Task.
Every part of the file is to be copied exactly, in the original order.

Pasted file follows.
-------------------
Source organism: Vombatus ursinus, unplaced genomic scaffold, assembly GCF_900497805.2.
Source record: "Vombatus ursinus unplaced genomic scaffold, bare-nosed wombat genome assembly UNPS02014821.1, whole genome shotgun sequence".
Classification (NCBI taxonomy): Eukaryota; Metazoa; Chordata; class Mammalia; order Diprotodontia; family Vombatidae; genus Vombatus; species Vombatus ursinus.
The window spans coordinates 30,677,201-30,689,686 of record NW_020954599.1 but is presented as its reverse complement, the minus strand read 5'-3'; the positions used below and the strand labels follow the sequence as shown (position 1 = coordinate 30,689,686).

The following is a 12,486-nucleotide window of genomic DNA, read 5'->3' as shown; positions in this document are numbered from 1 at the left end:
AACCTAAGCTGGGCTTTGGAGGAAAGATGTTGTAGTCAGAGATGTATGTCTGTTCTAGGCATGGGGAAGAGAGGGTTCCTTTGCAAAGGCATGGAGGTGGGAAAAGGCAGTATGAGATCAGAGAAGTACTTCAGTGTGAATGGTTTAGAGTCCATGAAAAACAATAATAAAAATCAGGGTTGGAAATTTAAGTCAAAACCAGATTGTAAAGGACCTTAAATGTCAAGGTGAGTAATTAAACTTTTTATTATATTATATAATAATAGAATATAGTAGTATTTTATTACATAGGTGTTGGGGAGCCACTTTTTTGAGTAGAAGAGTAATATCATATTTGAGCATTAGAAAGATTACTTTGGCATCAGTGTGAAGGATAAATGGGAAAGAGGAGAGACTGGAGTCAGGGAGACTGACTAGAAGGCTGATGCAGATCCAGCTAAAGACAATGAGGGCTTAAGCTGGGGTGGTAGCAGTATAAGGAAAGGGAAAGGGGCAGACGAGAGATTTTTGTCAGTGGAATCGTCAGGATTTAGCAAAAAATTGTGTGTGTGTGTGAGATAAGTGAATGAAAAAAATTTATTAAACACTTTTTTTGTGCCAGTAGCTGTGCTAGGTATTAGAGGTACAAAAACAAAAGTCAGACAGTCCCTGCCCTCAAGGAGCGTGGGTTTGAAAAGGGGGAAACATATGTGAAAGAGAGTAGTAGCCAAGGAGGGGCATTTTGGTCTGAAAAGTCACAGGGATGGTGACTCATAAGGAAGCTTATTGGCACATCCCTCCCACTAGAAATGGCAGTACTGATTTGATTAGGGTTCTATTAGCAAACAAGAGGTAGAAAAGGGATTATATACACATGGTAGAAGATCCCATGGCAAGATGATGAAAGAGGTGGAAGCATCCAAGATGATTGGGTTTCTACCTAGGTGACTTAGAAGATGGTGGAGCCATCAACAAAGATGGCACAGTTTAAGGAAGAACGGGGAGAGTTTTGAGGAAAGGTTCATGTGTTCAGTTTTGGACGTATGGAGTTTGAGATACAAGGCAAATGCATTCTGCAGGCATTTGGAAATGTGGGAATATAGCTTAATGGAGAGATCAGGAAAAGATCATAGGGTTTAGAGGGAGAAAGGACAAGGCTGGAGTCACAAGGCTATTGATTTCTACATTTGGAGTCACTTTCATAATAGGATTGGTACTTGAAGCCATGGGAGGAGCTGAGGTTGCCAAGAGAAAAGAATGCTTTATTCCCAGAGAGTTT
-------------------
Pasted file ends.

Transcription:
Source organism: Vombatus ursinus, unplaced genomic scaffold, assembly GCF_900497805.2.
Source record: "Vombatus ursinus unplaced genomic scaffold, bare-nosed wombat genome assembly UNPS02014821.1, whole genome shotgun sequence".
Classification (NCBI taxonomy): Eukaryota; Metazoa; Chordata; class Mammalia; order Diprotodontia; family Vombatidae; genus Vombatus; species Vombatus ursinus.
The window spans coordinates 30,677,201-30,689,686 of record NW_020954599.1 but is presented as its reverse complement, the minus strand read 5'-3'; the positions used below and the strand labels follow the sequence as shown (position 1 = coordinate 30,689,686).

The following is a 12,486-nucleotide window of genomic DNA, read 5'->3' as shown; positions in this document are numbered from 1 at the left end:
AACCTAAGCTGGGCTTTGGAGGAAAGATGTTGTAGTCAGAGATGTATGTCTGTTCTAGGCATGGGGAAGAGAGGGTTCCTTTGCAAAGGCATGGAGGTGGGAAAAGGCAGTATGAGATCAGAGAAGTACTTCAGTGTGAATGGTTTAGAGTCCATGAAAAACAATAATAAAAATCAGGGTTGGAAATTTAAGTCAAAACCAGATTGTAAAGGACCTTAAATGTCAAGGTGAGTAATTAAACTTTTTATTATATTATATAATAATAGAATATAGTAGTATTTTATTACATAGGTGTTGGGGAGCCACTTTTTTGAGTAGAAGAGTAATATCATATTTGAGCATTAGAAAGATTACTTTGGCATCAGTGTGAAGGATAAATGGGAAAGAGGAGAGACTGGAGTCAGGGAGACTGACTAGAAGGCTGATGCAGATCCAGCTAAAGACAATGAGGGCTTAAGCTGGGGTGGTAGCAGTATAAGGAAAGGGAAAGGGGCAGACGAGAGATTTTTGTCAGTGGAATCGTCAGGATTTAGCAAAAAATTGTGTGTGTGTGTGAGATAAGTGAATGAAAAAAATTTATTAAACACTTTTTTTGTGCCAGTAGCTGTGCTAGGTATTAGAGGTACAAAAACAAAAGTCAGACAGTCCCTGCCCTCAAGGAGCGTGGGTTTGAAAAGGGGGAAACATATGTGAAAGAGAGTAGTAGCCAAGGAGGGGCATTTTGGTCTGAAAAGTCACAGGGATGGTGACTCATAAGGAAGCTTATTGGCACATCCCTCCCACTAGAAATGGCAGTACTGATTTGATTAGGGTTCTATTAGCAAACAAGAGGTAGAAAAGGGATTATATACACATGGTAGAAGATCCCATGGCAAGATGATGAAAGAGGTGGAAGCATCCAAGATGATTGGGTTTCTACCTAGGTGACTTAGAAGATGGTGGAGCCATCAACAAAGATGGCACAGTTTAAGGAAGAACGGGGAGAGTTTTGAGGAAAGGTTCATGTGTTCAGTTTTGGACGTATGGAGTTTGAGATACAAGGCAAATGCATTCTGCAGGCATTTGGAAATGTGGGAATATAGCTTAATGGAGAGATCAGGAAAAGATCATAGGGTTTAGAGGGAGAAAGGACAAGGCTGGAGTCACAAGGCTATTGATTTCTACATTTGGAGTCACTTTCATAATAGGATTGGTACTTGAAGCCATGGGAGGAGCTGAGGTTGCCAAGAGAAAAGAATGCTTTATTCCCAGAGAGTTT